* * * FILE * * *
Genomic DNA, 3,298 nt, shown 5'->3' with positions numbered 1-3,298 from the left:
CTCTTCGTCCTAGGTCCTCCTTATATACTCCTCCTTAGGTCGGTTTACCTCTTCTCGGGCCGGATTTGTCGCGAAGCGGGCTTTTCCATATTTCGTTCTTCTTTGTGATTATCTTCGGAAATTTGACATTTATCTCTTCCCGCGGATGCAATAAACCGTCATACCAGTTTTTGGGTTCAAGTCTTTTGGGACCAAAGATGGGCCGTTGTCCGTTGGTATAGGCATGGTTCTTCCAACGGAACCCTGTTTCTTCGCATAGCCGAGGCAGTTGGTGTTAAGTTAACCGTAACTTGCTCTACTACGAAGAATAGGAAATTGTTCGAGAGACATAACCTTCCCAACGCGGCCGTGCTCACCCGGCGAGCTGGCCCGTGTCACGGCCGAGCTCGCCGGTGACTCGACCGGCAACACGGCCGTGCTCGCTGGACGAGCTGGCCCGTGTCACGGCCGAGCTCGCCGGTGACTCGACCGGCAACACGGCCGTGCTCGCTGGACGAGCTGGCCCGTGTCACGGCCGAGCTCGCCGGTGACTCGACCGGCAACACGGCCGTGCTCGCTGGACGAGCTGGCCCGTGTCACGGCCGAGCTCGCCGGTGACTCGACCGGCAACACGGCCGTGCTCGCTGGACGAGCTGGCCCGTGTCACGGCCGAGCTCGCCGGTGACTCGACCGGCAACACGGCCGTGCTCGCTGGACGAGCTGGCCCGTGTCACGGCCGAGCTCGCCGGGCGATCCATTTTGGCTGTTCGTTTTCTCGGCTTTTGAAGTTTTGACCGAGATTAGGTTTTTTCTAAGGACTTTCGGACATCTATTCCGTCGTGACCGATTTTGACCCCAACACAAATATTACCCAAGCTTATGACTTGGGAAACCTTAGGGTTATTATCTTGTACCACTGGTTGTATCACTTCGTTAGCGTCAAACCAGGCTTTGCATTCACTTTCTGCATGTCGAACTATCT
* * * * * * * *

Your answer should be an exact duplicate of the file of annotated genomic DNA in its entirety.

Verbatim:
Genomic DNA, 3,298 nt, shown 5'->3' with positions numbered 1-3,298 from the left:
CTCTTCGTCCTAGGTCCTCCTTATATACTCCTCCTTAGGTCGGTTTACCTCTTCTCGGGCCGGATTTGTCGCGAAGCGGGCTTTTCCATATTTCGTTCTTCTTTGTGATTATCTTCGGAAATTTGACATTTATCTCTTCCCGCGGATGCAATAAACCGTCATACCAGTTTTTGGGTTCAAGTCTTTTGGGACCAAAGATGGGCCGTTGTCCGTTGGTATAGGCATGGTTCTTCCAACGGAACCCTGTTTCTTCGCATAGCCGAGGCAGTTGGTGTTAAGTTAACCGTAACTTGCTCTACTACGAAGAATAGGAAATTGTTCGAGAGACATAACCTTCCCAACGCGGCCGTGCTCACCCGGCGAGCTGGCCCGTGTCACGGCCGAGCTCGCCGGTGACTCGACCGGCAACACGGCCGTGCTCGCTGGACGAGCTGGCCCGTGTCACGGCCGAGCTCGCCGGTGACTCGACCGGCAACACGGCCGTGCTCGCTGGACGAGCTGGCCCGTGTCACGGCCGAGCTCGCCGGTGACTCGACCGGCAACACGGCCGTGCTCGCTGGACGAGCTGGCCCGTGTCACGGCCGAGCTCGCCGGTGACTCGACCGGCAACACGGCCGTGCTCGCTGGACGAGCTGGCCCGTGTCACGGCCGAGCTCGCCGGTGACTCGACCGGCAACACGGCCGTGCTCGCTGGACGAGCTGGCCCGTGTCACGGCCGAGCTCGCCGGGCGATCCATTTTGGCTGTTCGTTTTCTCGGCTTTTGAAGTTTTGACCGAGATTAGGTTTTTTCTAAGGACTTTCGGACATCTATTCCGTCGTGACCGATTTTGACCCCAACACAAATATTACCCAAGCTTATGACTTGGGAAACCTTAGGGTTATTATCTTGTACCACTGGTTGTATCACTTCGTTAGCGTCAAACCAGGCTTTGCATTCACTTTCTGCATGTCGAACTATCT